In the April CTP of .NET 2.0, I chanced upon some changes to SqlNotificationRequest, using my favorite tool, .NET Reflector and my one my favorite investigative techniques, called “follow the error message”.

It turns out that two properties in SqlNotificationRequest the id and Service properties are about to be replaced. They still work but are marked “do not use, to be removed”. They'll but replaced by the UserData and Options properties. UserData appears to be a straight replacement for id, probably mandated by the .NET naming police. The naming police are possibly the same folks who replaced SqlContext.GetPipe and GetWindowsIdentity methods with the Pipe and WindowsIdentity properties. Making things consistent is nice, but its hard on folks who write things like demos, labs, slides, books, and articles.

SqlNotificationRequest.Options is more interesting. While the Service property only let you specify the Service Broker Service name, options gives you…you guessed it, more options. You can also specify which database the broker service lives in or even the Broker indentifier.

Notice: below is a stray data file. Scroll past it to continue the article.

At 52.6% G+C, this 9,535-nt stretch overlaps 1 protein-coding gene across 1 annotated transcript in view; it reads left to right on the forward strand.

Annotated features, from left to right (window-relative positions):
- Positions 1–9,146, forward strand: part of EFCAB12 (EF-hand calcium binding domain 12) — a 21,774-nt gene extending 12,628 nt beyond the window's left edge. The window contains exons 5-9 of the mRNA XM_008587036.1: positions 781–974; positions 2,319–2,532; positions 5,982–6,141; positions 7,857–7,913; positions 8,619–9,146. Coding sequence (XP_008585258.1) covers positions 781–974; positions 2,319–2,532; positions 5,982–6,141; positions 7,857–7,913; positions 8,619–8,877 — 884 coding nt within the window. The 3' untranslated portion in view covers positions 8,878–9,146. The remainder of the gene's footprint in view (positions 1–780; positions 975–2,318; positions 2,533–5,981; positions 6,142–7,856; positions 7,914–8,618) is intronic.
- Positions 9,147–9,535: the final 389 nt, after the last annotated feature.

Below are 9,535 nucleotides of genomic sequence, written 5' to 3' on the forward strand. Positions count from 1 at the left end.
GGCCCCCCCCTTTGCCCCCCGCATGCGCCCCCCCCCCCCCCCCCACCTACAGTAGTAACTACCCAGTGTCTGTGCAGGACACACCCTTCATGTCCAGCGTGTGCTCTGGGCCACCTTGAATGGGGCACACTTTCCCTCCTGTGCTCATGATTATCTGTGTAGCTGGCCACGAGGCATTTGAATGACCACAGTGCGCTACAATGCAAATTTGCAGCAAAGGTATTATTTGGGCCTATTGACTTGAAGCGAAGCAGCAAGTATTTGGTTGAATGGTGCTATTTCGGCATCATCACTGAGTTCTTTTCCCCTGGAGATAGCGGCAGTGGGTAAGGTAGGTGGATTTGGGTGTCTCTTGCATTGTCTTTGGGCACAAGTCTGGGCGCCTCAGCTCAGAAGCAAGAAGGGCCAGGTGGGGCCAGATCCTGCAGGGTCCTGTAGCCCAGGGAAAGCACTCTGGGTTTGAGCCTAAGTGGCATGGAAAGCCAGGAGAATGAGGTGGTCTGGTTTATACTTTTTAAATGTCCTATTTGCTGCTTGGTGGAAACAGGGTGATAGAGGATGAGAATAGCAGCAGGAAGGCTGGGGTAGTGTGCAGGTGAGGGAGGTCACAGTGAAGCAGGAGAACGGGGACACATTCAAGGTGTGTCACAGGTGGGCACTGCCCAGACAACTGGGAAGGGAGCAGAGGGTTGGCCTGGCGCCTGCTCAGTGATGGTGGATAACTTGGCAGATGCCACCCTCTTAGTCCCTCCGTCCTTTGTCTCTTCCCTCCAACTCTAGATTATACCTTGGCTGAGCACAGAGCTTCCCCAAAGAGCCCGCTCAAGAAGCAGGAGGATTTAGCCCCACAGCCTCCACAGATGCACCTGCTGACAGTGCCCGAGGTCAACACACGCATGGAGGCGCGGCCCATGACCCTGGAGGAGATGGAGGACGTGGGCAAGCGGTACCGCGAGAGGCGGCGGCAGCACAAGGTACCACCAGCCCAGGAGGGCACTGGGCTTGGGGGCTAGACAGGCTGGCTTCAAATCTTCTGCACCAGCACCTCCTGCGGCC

Suppose you wanted to listen for query notifications on a query on a table in the pubs database, using a service named “MyService” that also lives in the pubs database in your local SQL Server instance. Using the soon-obsolete Service and Id properties it would look like this:

SqlNotificationRequest not = new SqlNotificationRequest();
not.Id = Guid.NewGuid().ToString();
not.Service = "MyService";
not.Timeout = 0;
// now hook it up to the right SqlCommand

Using the new syntax would look like this:

SqlNotificationRequest not = new SqlNotificationRequest();
not.UserData = Guid.NewGuid().ToString();
not.Options = "service=MyService;local database=pubs";
not.Timeout = 0;
// now hook it up to the right SqlCommand

You can even use the Service Broker identifier GUID (look it up by “select name, service_broker_guid from sys.databases”) in the Options like this:

//NB: Service Broker service names are case sensistive!
//not.Options = "service=MyService;local database=pubs";
not.Options = "service=MyService;broker instance=CE086F11-C691-47F1-A8B6-1B7BD59EA6AE";

This property gives you the option of pointing at a service in a different database in the same instance, or even a different instance, subject to sercurity, of course. Happy query notifying. I gotta go fix a paper. And a book chapter. And a slide. And a lab. And… geez.